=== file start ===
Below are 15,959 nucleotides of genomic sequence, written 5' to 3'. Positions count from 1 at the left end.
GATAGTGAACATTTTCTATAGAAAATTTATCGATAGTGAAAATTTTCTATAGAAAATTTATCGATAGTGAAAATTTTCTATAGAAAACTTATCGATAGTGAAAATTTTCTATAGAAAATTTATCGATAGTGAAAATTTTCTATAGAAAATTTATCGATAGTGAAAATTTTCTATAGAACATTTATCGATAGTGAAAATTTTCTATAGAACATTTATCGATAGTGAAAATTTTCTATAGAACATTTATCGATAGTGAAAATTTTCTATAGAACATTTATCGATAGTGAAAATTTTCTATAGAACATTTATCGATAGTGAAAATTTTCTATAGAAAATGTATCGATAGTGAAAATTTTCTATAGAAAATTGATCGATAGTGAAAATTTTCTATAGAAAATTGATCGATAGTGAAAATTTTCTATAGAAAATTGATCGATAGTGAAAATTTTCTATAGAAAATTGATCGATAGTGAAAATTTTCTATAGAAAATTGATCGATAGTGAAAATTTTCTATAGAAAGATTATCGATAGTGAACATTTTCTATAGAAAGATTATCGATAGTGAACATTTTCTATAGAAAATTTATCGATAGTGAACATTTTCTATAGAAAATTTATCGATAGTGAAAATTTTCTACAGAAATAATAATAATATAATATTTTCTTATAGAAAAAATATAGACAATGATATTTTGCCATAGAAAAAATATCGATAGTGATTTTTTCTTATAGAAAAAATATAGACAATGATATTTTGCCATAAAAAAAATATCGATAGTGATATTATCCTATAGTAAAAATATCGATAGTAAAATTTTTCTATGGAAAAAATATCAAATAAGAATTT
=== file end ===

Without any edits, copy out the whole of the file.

Below are 15,959 nucleotides of genomic sequence, written 5' to 3'. Positions count from 1 at the left end.
GATAGTGAACATTTTCTATAGAAAATTTATCGATAGTGAAAATTTTCTATAGAAAATTTATCGATAGTGAAAATTTTCTATAGAAAACTTATCGATAGTGAAAATTTTCTATAGAAAATTTATCGATAGTGAAAATTTTCTATAGAAAATTTATCGATAGTGAAAATTTTCTATAGAACATTTATCGATAGTGAAAATTTTCTATAGAACATTTATCGATAGTGAAAATTTTCTATAGAACATTTATCGATAGTGAAAATTTTCTATAGAACATTTATCGATAGTGAAAATTTTCTATAGAACATTTATCGATAGTGAAAATTTTCTATAGAAAATGTATCGATAGTGAAAATTTTCTATAGAAAATTGATCGATAGTGAAAATTTTCTATAGAAAATTGATCGATAGTGAAAATTTTCTATAGAAAATTGATCGATAGTGAAAATTTTCTATAGAAAATTGATCGATAGTGAAAATTTTCTATAGAAAATTGATCGATAGTGAAAATTTTCTATAGAAAGATTATCGATAGTGAACATTTTCTATAGAAAGATTATCGATAGTGAACATTTTCTATAGAAAATTTATCGATAGTGAACATTTTCTATAGAAAATTTATCGATAGTGAAAATTTTCTACAGAAATAATAATAATATAATATTTTCTTATAGAAAAAATATAGACAATGATATTTTGCCATAGAAAAAATATCGATAGTGATTTTTTCTTATAGAAAAAATATAGACAATGATATTTTGCCATAAAAAAAATATCGATAGTGATATTATCCTATAGTAAAAATATCGATAGTAAAATTTTTCTATGGAAAAAATATCAAATAAGAATTT